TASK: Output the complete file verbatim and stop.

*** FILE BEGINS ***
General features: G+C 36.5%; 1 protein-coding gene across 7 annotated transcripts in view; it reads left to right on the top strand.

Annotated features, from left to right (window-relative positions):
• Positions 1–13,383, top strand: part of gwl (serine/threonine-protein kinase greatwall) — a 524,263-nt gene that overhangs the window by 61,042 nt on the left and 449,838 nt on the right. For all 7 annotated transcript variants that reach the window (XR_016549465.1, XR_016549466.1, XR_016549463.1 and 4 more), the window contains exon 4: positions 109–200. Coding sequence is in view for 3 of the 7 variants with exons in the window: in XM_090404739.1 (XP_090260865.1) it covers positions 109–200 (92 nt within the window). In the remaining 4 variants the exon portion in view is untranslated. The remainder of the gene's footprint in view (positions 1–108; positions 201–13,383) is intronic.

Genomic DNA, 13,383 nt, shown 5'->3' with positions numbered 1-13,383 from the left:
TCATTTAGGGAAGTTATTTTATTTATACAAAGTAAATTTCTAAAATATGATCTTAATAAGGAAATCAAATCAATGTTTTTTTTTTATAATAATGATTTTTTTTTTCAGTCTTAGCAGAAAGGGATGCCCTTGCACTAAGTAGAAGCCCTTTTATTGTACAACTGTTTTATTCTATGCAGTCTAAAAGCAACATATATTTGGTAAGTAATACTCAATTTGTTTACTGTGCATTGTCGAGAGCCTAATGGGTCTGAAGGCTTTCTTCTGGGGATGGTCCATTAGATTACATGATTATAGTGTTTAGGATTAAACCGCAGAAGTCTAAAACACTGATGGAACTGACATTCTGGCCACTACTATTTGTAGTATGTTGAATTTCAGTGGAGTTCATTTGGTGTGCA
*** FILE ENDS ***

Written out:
General features: G+C 36.5%; 1 protein-coding gene across 7 annotated transcripts in view; it reads left to right on the top strand.

Annotated features, from left to right (window-relative positions):
• Positions 1–13,383, top strand: part of gwl (serine/threonine-protein kinase greatwall) — a 524,263-nt gene that overhangs the window by 61,042 nt on the left and 449,838 nt on the right. For all 7 annotated transcript variants that reach the window (XR_016549465.1, XR_016549466.1, XR_016549463.1 and 4 more), the window contains exon 4: positions 109–200. Coding sequence is in view for 3 of the 7 variants with exons in the window: in XM_090404739.1 (XP_090260865.1) it covers positions 109–200 (92 nt within the window). In the remaining 4 variants the exon portion in view is untranslated. The remainder of the gene's footprint in view (positions 1–108; positions 201–13,383) is intronic.

Genomic DNA, 13,383 nt, shown 5'->3' with positions numbered 1-13,383 from the left:
TCATTTAGGGAAGTTATTTTATTTATACAAAGTAAATTTCTAAAATATGATCTTAATAAGGAAATCAAATCAATGTTTTTTTTTTATAATAATGATTTTTTTTTTCAGTCTTAGCAGAAAGGGATGCCCTTGCACTAAGTAGAAGCCCTTTTATTGTACAACTGTTTTATTCTATGCAGTCTAAAAGCAACATATATTTGGTAAGTAATACTCAATTTGTTTACTGTGCATTGTCGAGAGCCTAATGGGTCTGAAGGCTTTCTTCTGGGGATGGTCCATTAGATTACATGATTATAGTGTTTAGGATTAAACCGCAGAAGTCTAAAACACTGATGGAACTGACATTCTGGCCACTACTATTTGTAGTATGTTGAATTTCAGTGGAGTTCATTTGGTGTGCA